Repetitive mild closed head injury (rCHI) is a common form of mild traumatic brain injury (mTBI) among military personnel in both combat and non-combat missions. rCHI can result in sustained cognitive decline and neurobehavioral changes (such as anxiety and depression-like behaviors) . More recently rCHI has also been linked to the formation of a neurodegenerative condition called chronic traumatic encephalopathy (CTE). CTE is pathologically characterized by protein aggregate deposit found in the cortex and other brain regions, post-mortem. Two major proteins found in these CTE protein deposits are microtubule-associated protein Tau and TAR DNA-binding protein (TDP-43) [2-5]. Patients with CTE may show symptoms of dementia, such as memory loss, confusion, anxiety, depression and aggression, which generally appear years or decade(s) after the occurrence of neurotrauma. The Central Hypothesis to be tested is that chronic cognitive and neurobehavioral changes following repetitive mTBI (rCHI) is closely linked to post-injury Tau and TDP-43 proteinopathy development. In addition, the proposed work will not only allow us to test this hypothesis, but also enable us to validate novel CTE biomarkers tests as well as to examine a novel Tau, TDP-43 proteinopathy-based immunotherapy strategy towards improvement of chronic neurobehavioral deficits.
Three specific aims are proposed in this application to address the central hypothesis.
In Specific Aim 1, we will subject wildtype mice to repetitive close head injury (rCHI) and follow them from subacute to chronic period (up to 18 mo.) to characterize cognitive and neurobehavioral changes, overall neuropathology and their correlation with time-dependent CTE-like Tau/P-tau and TDP-43 protein accumulation /proteinopathy signatures in brain tissue and biofluid.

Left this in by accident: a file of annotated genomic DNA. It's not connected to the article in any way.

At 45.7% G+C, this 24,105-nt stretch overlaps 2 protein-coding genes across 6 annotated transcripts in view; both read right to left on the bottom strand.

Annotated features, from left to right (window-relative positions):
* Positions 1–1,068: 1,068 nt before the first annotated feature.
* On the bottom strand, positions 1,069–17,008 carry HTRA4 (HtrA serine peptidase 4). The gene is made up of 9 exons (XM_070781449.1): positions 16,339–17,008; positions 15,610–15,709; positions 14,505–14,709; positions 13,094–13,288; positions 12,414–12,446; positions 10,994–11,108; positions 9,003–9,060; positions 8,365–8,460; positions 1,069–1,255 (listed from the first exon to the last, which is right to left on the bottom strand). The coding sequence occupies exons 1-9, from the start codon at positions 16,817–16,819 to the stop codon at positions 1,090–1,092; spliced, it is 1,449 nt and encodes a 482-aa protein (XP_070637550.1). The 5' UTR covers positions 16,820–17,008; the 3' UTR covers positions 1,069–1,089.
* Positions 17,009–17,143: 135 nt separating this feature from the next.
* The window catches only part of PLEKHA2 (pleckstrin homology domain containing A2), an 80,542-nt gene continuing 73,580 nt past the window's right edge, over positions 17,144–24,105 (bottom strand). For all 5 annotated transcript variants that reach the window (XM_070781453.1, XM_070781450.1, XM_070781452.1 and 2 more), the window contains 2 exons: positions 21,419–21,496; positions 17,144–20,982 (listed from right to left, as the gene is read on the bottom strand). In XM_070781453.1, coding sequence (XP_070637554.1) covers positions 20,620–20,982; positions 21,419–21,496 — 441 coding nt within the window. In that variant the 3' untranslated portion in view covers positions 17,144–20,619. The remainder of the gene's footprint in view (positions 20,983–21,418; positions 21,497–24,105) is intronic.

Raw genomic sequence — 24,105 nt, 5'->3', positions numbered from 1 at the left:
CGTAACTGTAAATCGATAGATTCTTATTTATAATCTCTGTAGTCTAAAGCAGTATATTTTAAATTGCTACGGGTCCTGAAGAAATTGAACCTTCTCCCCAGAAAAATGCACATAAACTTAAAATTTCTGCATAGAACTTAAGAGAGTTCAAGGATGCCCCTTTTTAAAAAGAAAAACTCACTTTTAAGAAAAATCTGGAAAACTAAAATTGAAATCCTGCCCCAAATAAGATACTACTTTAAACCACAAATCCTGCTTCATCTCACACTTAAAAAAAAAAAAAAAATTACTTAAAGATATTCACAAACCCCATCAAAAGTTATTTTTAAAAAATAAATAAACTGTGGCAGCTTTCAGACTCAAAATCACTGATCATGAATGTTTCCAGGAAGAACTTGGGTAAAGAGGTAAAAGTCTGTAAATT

In Specific Aim 2 we will subject human-tau (hTau) transgenic mice and TDP-43 overexpressing transgenic mice to rCHI and follow them from subacute to chronic period to examine if they develop worsened cognitive and neurobehavioral changes, neuropathology and accelerated, exaggerated Tau/TDP-43 proteinopathy signatures in brain tissue and biofluid. Lastly, in Specific Aim 3, we will combine our learning from rCHI models in Aim 1 & 2 to test potential effects of Tau/P-Tau and TDP-43 immunization as novel immunotherapy for reducing rCHI-induced Tau and TDP-43 proteinopathy load and mitigating chronic cognitive, neurobehavioral and neuropathological changes in wildtype, hTau, TDP-43 transgenic and/or hTau/TDP-43 double transgenic mouse lines. This proposed systemic study will advance our understanding of the neurobehavioral (anxiety, depression, cognitive dysfunctions) and their potential linkage to the biochemical/protein changes of aggregation-prone proteins such as Tau and TDP-43 (proteinopathy) and CTE- like neurodegenerative cascade during the chronic phase of TBI. Such knowledge can translate into the ability for VA to devise better management tools and improved Veteran patient care. Our findings will also help us better diagnose chronic TBI including ultrasensitive biofluid-based Tau/P-tau and TDP-43-biomarker tests. Furthermore our research also points to a novel and promising immunotherapeutic strategy to treat such conditions. Taken together, these are all significant biomedical advances consistent with the research mission of the NF/SG VHS and VA and meet the full intent of the RFA. Importantly, the learning from this rodent studies and the immunotherapy approach can rapidly translate into clinical studies with Veterans who are at risk of developing post-TBI CTE.
|Rubenstein, Richard; Chang, Binggong; Yue, John K et al. (2017) Comparing Plasma Phospho Tau, Total Tau, and Phospho Tau-Total Tau Ratio as Acute and Chronic Traumatic Brain Injury Biomarkers. JAMA Neurol 74:1063-1072|